Anyone who has seen James Cameron’s 1984 film The Terminator remembers “seeing” through the eyes of the killer android sent into the past as it scans its surroundings for clothes, weapons, and, eventually, its target. Beneath the fleshly form of the future “Governator” resided a robot skeleton sent from the future to eliminate the main human foe of the machines’ plan to rule the future. German filmmaker Harun Farocki would later call those pictures “operational images”—the machine-made and machine-used pictures of the world that threatened to supplant not just how people see, but people period. In the November 2014 issue of the journal e-flux, Trevor Paglen revisits Farocki’s now-decade-old work and updates it for today. Paglen raises interesting questions about the very nature of how machines see as well as whether we should be letting machines—from license plate readers at intersections to drones in combat zones—see for us.
Paglen begins by pointing out just how visionary Farocki’s early studies were. “Harun Farocki was one of the first to notice that image-making machines and algorithms were poised to inaugurate a new visual regime,” Paglen argues. “Instead of simply representing things in the world, the machines and their images were starting to ‘do’ things in the world. In fields from marketing to warfare, human eyes were becoming anachronistic.” Knowing that machines operate more efficiently than humans ever can, we’ve ever more increasingly outsourced the watching of our world. More significantly, not only were we letting the machines see for us more and more, but we were also letting those same machines act upon what they saw in ways never before imagined.
Paglen cites specifically Farocki’s films Eye/Machine I, II, and III and how in them Farocki “thought these bits of visual military-industrial-complex detritus were worth paying much attention to.” (A clip from Eye/Machine III can be seen here.) In the Eye/Machine films, Farocki shows how computerized vision systems track (and target) moving objects (sometimes for termination). Paglen confesses to initial confusion over Farocki’s fascination with these images before realizing they were just another part of Farocki’s career-long “method [of] look[ing] into the dark and invisible places where images get made.” For Farocki, the fact that the War on Terror was waged remotely through the “eyes” of drones and satellites threw into question who was really “calling the shots”—the machines visualizing and assessing the situation or the human pressing the “go” button based on those pictures.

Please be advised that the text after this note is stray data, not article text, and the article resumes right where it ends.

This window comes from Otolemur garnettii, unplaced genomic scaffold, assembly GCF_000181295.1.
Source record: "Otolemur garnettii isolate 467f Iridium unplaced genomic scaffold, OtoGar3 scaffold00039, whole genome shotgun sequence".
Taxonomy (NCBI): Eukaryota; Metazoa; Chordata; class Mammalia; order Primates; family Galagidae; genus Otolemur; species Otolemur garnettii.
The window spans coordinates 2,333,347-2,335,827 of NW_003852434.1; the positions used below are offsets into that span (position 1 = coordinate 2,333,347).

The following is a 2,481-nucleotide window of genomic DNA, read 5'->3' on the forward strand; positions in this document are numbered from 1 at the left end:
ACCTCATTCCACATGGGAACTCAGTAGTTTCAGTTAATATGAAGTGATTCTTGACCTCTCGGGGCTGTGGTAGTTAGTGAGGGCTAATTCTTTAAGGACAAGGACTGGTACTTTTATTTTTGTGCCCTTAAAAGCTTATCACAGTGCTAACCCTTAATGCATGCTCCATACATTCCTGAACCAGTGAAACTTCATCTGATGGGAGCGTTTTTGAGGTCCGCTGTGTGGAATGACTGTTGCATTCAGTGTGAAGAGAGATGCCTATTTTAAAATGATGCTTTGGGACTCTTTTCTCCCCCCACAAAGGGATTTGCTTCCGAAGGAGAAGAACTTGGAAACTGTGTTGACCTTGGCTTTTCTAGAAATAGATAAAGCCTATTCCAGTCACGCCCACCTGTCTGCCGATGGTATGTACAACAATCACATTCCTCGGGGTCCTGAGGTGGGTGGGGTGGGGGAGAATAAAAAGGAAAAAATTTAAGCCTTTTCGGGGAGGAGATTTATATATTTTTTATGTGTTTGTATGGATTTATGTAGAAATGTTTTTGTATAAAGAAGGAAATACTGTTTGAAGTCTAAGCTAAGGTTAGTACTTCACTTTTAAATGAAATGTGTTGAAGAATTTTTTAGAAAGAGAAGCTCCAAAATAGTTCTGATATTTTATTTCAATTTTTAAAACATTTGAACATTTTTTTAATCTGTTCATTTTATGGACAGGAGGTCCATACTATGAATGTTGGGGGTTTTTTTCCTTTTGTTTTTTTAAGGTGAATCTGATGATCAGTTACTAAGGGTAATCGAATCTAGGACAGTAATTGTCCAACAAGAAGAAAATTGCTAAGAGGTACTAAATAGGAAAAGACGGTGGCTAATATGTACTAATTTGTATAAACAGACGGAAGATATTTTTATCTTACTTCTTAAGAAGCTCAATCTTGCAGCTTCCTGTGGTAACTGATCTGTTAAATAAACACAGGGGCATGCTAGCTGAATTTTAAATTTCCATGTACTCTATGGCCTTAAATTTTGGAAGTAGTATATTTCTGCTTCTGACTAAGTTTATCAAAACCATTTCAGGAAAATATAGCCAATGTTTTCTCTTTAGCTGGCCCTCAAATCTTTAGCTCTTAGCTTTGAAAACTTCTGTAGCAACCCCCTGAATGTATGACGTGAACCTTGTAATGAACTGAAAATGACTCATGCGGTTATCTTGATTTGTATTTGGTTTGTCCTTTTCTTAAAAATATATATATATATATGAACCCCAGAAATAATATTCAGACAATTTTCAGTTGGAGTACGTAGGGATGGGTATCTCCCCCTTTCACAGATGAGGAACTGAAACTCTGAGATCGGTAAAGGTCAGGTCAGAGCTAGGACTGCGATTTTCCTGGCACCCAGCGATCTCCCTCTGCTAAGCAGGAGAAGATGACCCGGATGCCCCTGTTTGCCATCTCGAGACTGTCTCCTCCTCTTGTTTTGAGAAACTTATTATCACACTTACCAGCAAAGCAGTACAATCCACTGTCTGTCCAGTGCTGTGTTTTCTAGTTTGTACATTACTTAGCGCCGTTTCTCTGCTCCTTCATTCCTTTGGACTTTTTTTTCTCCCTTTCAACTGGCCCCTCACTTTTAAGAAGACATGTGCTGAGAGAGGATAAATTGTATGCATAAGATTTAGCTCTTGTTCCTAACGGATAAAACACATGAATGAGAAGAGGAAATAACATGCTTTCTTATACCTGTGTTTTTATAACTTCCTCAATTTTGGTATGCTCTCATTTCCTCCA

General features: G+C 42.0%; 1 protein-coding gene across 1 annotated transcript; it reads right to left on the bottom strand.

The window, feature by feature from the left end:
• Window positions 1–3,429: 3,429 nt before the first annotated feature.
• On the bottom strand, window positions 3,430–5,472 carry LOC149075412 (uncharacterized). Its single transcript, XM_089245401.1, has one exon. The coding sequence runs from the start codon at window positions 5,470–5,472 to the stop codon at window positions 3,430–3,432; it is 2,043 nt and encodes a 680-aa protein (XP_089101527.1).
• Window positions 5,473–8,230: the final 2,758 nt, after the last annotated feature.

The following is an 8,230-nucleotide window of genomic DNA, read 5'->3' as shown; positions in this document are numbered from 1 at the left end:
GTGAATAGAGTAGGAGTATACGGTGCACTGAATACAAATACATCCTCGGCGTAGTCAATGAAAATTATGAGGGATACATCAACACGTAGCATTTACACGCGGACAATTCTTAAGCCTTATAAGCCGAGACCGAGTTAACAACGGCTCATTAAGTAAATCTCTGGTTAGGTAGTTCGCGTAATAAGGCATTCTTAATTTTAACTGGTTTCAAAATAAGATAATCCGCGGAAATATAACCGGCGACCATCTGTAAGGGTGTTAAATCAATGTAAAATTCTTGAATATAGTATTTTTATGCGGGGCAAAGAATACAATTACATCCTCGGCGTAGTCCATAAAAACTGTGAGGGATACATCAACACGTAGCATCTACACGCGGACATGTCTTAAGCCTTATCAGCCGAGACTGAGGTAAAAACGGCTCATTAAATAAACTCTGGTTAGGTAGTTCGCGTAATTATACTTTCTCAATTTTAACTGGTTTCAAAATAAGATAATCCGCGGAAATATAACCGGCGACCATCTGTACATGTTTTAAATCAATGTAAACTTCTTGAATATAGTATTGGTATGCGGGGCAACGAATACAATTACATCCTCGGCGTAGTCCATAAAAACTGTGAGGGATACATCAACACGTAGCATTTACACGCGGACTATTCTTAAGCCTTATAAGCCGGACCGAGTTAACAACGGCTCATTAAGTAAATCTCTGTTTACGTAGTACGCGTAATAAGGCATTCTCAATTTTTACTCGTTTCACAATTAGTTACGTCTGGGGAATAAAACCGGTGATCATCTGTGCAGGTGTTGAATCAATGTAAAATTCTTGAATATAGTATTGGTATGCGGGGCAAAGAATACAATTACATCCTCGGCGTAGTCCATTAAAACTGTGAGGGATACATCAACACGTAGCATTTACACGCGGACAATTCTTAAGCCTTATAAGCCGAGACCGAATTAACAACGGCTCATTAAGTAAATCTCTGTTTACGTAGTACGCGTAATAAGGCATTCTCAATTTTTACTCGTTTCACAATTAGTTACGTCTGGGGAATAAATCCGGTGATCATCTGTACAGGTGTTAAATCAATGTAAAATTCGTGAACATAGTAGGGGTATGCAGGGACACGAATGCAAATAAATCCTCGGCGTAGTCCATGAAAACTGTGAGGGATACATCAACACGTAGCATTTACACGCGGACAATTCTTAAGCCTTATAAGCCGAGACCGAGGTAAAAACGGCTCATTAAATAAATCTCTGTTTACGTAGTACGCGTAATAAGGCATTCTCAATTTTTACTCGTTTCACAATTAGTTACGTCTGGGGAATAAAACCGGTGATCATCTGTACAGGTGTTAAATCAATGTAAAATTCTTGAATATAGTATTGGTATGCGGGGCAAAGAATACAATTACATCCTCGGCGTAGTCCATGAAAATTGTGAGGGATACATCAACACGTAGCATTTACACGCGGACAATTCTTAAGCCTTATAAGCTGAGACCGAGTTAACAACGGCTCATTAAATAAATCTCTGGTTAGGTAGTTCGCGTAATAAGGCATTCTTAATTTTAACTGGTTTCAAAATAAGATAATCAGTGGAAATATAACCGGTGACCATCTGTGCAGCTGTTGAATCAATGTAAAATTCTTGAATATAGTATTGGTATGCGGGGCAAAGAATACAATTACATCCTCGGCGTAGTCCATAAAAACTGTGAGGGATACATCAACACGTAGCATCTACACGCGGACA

Realizing that a decade is an eternity in terms of modern technology, Paglen decided to revisit Farocki’s obsession with “operational images.” Paglen first realized that today’s images are mostly “images made by machines for other machines,” with little human intervention once the systems are in place, leaving “Farocki’s dramatic exploration of the emerging world of operational images now anachrononistic.” The visualizing rise of the machines (to borrow a Terminator sequel title) is already here.
Farocki’s “operational images” idea isn’t just anachronistic in Paglen’s eyes; it’s also never been true. “In retrospect, there’s a kind of irony in Farocki’s Eye/Machine,” Paglen explains. “Farocki’s film is not actually a film composed of operational images. It’s a film composed of operational images that have been configured by machines to be interpretable by humans. Machines don’t need funny animated yellow arrows and green boxes in grainy video footage to calculate trajectories or recognize moving bodies and objects. Those marks are for the benefit of humans—they’re meant to show humans how a machine is seeing.” James Cameron gave his Terminator a point of view because we the human viewers—not the machine—needed one.
In a way, we’ve been fooling ourselves by designing machines that provide images for our benefit that the machines themselves don’t need. As Paglen found out in his research on today’s “operational images,” “machines rarely even bother making the meat-eye interpretable versions of their operational images that we saw in Eye/Machine. There’s really no point. Meat-eyes are far too inefficient to see what’s going on anyway.” Today we put our literally blind trust in machines more and more “even as they’re ubiquitous and sculpting physical reality in ever more dramatic ways,” Paglen points out.
“We’ve long known that images can kill. What’s new is that nowadays, they have their fingers on the trigger,” Paglen chillingly concludes. Yes, a human builds the drone and a human presses the button that commands the drone to kill, but that same commanding human follows the information fed to him from the machine itself, whether transformed into Faroki’s humanized, “meat-eye interpretable” “operational images” or left as computerized raw data, virtually invisible to human eyes and, possibly, humanizing judgment.
Should we be expecting Terminators to materialize around us with their hidden “operational images” looking to end us? Probably not. But this shift in the how images are made and how we are shaped by them is just as troubling. Paglen doubts there is any way back where we “learn to see this world of invisible images that pull reality’s levers.” However, he calls on “other artists to pick up where Farocki [who died in July 2014] left off, lest we plunge even further into the darkness of a world whose images remain invisible, yet control us in ever-more profound ways.” In a world in which images are more prevalent and powerful than ever before in human history, knowing that we’re controlling how those images are used and how they might be using us is more important than ever.
[Image Source:Wikipedia Commons.]